Highland Games in losing battle for survival

WITH their colourful displays of strength, athleticism, piping and dancing, Highland Games are still popular tourist attractions and community focal points across Scotland.

But the first national study into the culturally-rich events has found the games are closing down at an increasing rate and that organisers are battling for their survival.

A three-year study entitled Scotland’s Highland Games: Challenges in an Ageing World, found the number of events has declined from more than 200 in the 1940s to just 90 today.

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And the rate of closure has accelerated with 25 events – including the Caithness, Beauly, Dingwall, Elgin and Stirling Highland Games – ceasing to exist in the past decade.

The study urges the Scottish Government to intervene, particularly as no single department appears to oversee the games, making them “bureaucratically invisible”.

Its author said many ageing organising committees struggle to attract new blood.

Gerry Reynolds, who compiled the report, said: “The Scottish Highland Games network is based on a foundation of volunteers. No volunteers, no Highland Games, it’s as simple as that.

“And if the volunteers are all getting older together, and there is nothing in place to replace them, then we have a real problem.”

Reynolds, events manager for Highland Council, has staged Inverness Highland Games and the Inverness Festivals programme. In the study, 48 committees were questioned and it was found almost two thirds (61.4 per cent) of members were over 50 and 7 per cent were aged between 71 and 80.

Nearly a third reported a fall in volunteers and 60 per cent were finding it difficult to keep up numbers.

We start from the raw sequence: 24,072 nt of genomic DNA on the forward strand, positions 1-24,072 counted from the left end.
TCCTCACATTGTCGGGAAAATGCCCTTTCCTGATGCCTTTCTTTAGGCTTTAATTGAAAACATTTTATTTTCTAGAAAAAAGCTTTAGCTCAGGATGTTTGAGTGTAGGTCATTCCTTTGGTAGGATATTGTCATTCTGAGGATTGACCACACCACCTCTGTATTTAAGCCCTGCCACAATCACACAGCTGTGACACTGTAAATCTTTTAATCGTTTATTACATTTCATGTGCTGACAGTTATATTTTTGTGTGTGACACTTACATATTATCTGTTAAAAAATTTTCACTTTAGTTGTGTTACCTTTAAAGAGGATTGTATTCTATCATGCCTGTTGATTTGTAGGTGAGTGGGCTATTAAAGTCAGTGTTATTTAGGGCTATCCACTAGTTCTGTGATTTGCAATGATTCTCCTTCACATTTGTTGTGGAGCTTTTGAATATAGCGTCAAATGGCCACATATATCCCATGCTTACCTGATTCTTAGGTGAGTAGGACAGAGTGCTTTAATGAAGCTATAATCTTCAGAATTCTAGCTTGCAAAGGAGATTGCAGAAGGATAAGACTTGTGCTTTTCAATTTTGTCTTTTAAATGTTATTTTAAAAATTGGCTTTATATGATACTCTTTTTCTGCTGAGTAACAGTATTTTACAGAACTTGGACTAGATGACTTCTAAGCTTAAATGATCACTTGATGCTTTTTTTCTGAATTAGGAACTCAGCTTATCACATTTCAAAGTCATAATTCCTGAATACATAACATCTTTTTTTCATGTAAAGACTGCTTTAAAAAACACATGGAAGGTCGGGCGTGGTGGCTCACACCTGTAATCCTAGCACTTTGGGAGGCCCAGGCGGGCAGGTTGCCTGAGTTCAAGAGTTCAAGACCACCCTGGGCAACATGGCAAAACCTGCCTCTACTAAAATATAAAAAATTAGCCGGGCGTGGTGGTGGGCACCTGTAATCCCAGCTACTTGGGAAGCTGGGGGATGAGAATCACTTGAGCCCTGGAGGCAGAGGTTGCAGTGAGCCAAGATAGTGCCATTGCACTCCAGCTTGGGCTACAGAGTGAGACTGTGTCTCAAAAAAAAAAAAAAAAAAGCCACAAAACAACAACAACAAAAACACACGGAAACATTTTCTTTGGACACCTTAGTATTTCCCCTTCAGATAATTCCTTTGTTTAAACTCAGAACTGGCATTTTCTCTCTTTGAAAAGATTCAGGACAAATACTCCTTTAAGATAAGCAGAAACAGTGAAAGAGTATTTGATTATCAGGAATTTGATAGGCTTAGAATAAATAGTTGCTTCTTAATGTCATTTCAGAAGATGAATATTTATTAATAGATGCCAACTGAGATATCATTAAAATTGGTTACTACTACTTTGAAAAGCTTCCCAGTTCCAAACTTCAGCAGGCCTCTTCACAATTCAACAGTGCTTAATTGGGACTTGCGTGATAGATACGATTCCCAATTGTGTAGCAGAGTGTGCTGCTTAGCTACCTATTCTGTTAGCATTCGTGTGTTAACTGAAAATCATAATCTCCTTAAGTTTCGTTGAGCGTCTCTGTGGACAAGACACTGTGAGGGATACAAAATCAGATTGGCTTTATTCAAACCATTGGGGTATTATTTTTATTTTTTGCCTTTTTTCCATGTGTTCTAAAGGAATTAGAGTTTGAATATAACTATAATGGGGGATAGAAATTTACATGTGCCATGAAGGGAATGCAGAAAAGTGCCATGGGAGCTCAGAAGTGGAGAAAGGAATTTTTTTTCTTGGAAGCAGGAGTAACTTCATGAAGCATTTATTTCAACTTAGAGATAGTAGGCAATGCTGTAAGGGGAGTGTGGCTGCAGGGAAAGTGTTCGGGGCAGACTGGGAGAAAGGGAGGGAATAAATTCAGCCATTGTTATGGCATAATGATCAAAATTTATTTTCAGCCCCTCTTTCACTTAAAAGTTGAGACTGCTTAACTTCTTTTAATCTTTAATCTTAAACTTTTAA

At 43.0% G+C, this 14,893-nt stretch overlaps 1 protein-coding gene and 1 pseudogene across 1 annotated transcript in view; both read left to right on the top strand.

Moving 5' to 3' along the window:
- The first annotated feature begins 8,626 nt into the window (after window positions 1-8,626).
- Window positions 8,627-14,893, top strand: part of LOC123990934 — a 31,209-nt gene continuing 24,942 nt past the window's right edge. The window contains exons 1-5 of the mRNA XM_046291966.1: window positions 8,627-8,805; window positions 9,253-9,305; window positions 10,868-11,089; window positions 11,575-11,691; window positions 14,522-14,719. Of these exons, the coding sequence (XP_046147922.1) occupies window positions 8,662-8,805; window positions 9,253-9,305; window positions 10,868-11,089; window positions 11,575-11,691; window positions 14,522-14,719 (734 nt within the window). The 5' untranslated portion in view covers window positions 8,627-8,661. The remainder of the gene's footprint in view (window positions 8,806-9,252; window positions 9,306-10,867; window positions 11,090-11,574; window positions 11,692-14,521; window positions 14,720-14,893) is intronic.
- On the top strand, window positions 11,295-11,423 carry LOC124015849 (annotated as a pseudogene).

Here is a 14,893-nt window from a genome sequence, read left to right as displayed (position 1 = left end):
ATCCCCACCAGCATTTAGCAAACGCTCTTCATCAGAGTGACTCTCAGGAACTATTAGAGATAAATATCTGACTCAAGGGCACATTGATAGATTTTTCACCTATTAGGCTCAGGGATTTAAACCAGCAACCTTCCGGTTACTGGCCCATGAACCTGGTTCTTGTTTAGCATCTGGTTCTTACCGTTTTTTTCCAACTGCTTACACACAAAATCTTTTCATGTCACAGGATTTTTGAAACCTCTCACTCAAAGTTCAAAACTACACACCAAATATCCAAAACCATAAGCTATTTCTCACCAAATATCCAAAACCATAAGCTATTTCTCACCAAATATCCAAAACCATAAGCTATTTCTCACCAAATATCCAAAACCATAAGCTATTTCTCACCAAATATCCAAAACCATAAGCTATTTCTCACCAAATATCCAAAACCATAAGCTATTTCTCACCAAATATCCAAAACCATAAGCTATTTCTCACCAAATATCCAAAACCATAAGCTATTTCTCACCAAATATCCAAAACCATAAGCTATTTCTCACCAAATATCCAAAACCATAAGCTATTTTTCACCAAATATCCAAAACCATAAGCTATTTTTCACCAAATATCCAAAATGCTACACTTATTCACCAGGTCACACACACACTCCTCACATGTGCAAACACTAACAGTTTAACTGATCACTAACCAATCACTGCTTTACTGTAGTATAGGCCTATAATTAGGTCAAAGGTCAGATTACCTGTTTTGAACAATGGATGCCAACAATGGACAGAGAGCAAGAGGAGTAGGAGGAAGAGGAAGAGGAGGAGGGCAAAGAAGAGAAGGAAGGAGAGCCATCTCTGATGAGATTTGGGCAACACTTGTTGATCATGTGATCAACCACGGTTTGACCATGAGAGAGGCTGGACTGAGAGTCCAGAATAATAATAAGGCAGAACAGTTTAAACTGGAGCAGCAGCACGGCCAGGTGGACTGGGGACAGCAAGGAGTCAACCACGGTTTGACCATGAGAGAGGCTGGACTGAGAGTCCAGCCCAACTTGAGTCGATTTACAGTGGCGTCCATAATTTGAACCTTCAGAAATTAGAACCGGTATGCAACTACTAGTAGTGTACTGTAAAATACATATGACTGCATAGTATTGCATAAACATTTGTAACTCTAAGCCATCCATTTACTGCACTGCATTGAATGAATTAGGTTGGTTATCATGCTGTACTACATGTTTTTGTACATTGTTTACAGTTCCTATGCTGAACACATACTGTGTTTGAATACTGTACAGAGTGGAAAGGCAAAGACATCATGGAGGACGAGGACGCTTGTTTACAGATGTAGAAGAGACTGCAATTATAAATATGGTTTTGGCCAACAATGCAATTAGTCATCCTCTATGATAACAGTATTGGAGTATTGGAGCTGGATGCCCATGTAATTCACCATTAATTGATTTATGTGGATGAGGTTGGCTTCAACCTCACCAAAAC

In addition, 58 per cent of committees said sponsorship was falling, and 73 per cent said grant income was shrinking as costs rose.

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Reynolds added: “Scotland’s Highland Games require structured and co-ordinated support from a number of agencies if they are to survive in significant numbers. Without intervention it appears inevitable that more Highland Games will fail.”

Political backing and funding could fix the problem, he insisted.

He said: “Given the fact these events have been estimated to be worth millions of pounds to the Scottish economy each year, there is a significant argument for the Scottish Government to intervene and introduce measures to ensure that the games survive.

“They are drifting into an uncertain future and there is no evidence to suggest that anything will prevent many of them joining those which have already sunk.”

David Stewart, a Highlands and Islands Labour MSP, said: “I will be writing to the Scottish Government to try to get clarity on who has responsibility. We need to develop the games.”

Pauline Bain, 71, who spent 27 years as secretary of Caithness Highland Games, which folded three years ago, said: “I enjoyed it but it just got too much. I don’t think there is any prospect of it coming back as no-one is interested.”

The Scottish Highland Games Association, which represents 60 events, said last year the games generated more than £20 million and attracted 150,000 spectators.

Its secretary Ian Grieve agreed the increasing age of volunteers was a problem, but added: “The biggest thing against us recently has been horrible summers.”

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A Scottish Government spokeswoman added: “We will be happy to discuss these concerns with Mr Reynolds.”